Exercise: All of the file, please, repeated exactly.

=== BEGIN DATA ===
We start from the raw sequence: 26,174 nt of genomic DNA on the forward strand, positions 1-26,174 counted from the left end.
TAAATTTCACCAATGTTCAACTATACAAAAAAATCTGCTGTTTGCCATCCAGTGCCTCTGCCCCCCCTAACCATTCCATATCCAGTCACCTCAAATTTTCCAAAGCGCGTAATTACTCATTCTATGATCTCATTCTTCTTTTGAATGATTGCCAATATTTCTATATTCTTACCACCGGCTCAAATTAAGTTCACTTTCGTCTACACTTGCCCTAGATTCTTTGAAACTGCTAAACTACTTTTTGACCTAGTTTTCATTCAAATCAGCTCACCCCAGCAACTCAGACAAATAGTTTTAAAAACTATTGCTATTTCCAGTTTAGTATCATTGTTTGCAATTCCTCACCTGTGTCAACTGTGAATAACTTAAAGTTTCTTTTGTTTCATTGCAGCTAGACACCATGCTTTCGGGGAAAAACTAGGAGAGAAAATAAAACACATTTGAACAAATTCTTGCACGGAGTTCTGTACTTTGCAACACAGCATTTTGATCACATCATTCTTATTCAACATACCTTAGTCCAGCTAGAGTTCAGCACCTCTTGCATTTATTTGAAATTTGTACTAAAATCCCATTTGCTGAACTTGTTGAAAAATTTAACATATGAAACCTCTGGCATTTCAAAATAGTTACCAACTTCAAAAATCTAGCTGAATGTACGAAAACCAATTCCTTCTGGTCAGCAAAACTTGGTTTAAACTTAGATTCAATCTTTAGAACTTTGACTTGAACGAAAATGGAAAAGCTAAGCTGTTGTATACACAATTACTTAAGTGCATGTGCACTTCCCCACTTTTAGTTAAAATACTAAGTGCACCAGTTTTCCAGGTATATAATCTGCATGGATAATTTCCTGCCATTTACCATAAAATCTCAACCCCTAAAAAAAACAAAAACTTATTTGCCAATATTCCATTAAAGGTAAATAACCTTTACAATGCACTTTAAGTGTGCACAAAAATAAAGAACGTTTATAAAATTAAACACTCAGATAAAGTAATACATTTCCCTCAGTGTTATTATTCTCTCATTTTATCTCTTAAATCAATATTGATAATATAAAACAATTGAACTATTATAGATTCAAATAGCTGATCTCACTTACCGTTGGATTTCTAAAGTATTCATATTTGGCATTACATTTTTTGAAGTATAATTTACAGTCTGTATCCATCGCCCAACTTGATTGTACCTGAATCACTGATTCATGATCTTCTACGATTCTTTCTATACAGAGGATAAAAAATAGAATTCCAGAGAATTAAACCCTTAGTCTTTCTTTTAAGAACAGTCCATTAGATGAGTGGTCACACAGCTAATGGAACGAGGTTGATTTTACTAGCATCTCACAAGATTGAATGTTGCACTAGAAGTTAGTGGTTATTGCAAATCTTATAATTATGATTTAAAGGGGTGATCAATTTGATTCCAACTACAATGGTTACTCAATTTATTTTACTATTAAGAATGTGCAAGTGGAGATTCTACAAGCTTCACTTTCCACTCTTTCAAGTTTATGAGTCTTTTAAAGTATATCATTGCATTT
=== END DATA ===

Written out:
We start from the raw sequence: 26,174 nt of genomic DNA on the forward strand, positions 1-26,174 counted from the left end.
TAAATTTCACCAATGTTCAACTATACAAAAAAATCTGCTGTTTGCCATCCAGTGCCTCTGCCCCCCCTAACCATTCCATATCCAGTCACCTCAAATTTTCCAAAGCGCGTAATTACTCATTCTATGATCTCATTCTTCTTTTGAATGATTGCCAATATTTCTATATTCTTACCACCGGCTCAAATTAAGTTCACTTTCGTCTACACTTGCCCTAGATTCTTTGAAACTGCTAAACTACTTTTTGACCTAGTTTTCATTCAAATCAGCTCACCCCAGCAACTCAGACAAATAGTTTTAAAAACTATTGCTATTTCCAGTTTAGTATCATTGTTTGCAATTCCTCACCTGTGTCAACTGTGAATAACTTAAAGTTTCTTTTGTTTCATTGCAGCTAGACACCATGCTTTCGGGGAAAAACTAGGAGAGAAAATAAAACACATTTGAACAAATTCTTGCACGGAGTTCTGTACTTTGCAACACAGCATTTTGATCACATCATTCTTATTCAACATACCTTAGTCCAGCTAGAGTTCAGCACCTCTTGCATTTATTTGAAATTTGTACTAAAATCCCATTTGCTGAACTTGTTGAAAAATTTAACATATGAAACCTCTGGCATTTCAAAATAGTTACCAACTTCAAAAATCTAGCTGAATGTACGAAAACCAATTCCTTCTGGTCAGCAAAACTTGGTTTAAACTTAGATTCAATCTTTAGAACTTTGACTTGAACGAAAATGGAAAAGCTAAGCTGTTGTATACACAATTACTTAAGTGCATGTGCACTTCCCCACTTTTAGTTAAAATACTAAGTGCACCAGTTTTCCAGGTATATAATCTGCATGGATAATTTCCTGCCATTTACCATAAAATCTCAACCCCTAAAAAAAACAAAAACTTATTTGCCAATATTCCATTAAAGGTAAATAACCTTTACAATGCACTTTAAGTGTGCACAAAAATAAAGAACGTTTATAAAATTAAACACTCAGATAAAGTAATACATTTCCCTCAGTGTTATTATTCTCTCATTTTATCTCTTAAATCAATATTGATAATATAAAACAATTGAACTATTATAGATTCAAATAGCTGATCTCACTTACCGTTGGATTTCTAAAGTATTCATATTTGGCATTACATTTTTTGAAGTATAATTTACAGTCTGTATCCATCGCCCAACTTGATTGTACCTGAATCACTGATTCATGATCTTCTACGATTCTTTCTATACAGAGGATAAAAAATAGAATTCCAGAGAATTAAACCCTTAGTCTTTCTTTTAAGAACAGTCCATTAGATGAGTGGTCACACAGCTAATGGAACGAGGTTGATTTTACTAGCATCTCACAAGATTGAATGTTGCACTAGAAGTTAGTGGTTATTGCAAATCTTATAATTATGATTTAAAGGGGTGATCAATTTGATTCCAACTACAATGGTTACTCAATTTATTTTACTATTAAGAATGTGCAAGTGGAGATTCTACAAGCTTCACTTTCCACTCTTTCAAGTTTATGAGTCTTTTAAAGTATATCATTGCATTT